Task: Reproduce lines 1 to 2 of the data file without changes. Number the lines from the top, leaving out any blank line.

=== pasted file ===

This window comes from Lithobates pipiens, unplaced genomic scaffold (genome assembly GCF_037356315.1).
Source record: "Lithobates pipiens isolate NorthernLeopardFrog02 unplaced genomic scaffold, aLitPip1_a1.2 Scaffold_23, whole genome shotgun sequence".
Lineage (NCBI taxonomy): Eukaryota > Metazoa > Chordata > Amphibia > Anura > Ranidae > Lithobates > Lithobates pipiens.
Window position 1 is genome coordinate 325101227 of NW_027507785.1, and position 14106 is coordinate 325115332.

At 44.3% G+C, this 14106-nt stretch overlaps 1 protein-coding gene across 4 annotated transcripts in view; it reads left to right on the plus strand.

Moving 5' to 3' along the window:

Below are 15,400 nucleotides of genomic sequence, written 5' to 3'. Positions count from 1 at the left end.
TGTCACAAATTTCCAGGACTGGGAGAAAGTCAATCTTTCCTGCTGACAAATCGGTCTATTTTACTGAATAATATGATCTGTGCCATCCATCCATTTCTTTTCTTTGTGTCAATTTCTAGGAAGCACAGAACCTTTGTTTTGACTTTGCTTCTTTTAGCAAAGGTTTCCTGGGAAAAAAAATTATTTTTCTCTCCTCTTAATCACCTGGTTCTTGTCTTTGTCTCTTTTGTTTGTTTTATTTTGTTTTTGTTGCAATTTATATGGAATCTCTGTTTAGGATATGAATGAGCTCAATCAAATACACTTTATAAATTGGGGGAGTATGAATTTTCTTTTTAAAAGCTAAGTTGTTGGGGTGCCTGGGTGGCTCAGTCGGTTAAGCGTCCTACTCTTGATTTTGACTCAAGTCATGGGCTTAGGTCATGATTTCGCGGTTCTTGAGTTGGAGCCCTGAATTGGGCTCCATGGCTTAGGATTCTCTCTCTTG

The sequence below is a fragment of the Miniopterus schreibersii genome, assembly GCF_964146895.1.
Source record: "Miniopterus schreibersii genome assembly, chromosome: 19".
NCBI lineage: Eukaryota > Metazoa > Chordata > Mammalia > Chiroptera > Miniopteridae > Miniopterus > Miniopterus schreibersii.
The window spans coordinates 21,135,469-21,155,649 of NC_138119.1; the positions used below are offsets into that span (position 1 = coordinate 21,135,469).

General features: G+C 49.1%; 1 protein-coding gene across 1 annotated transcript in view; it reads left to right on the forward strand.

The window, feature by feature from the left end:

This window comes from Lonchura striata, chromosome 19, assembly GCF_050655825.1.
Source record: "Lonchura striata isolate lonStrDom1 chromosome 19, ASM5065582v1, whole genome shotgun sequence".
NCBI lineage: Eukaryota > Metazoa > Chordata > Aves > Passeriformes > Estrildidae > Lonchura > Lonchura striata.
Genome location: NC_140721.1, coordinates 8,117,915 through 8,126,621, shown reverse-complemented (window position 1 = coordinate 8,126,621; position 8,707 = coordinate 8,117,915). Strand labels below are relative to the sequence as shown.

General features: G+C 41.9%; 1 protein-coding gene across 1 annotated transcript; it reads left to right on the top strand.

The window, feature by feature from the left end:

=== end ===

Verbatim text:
This window comes from Lithobates pipiens, unplaced genomic scaffold (genome assembly GCF_037356315.1).
Source record: "Lithobates pipiens isolate NorthernLeopardFrog02 unplaced genomic scaffold, aLitPip1_a1.2 Scaffold_23, whole genome shotgun sequence".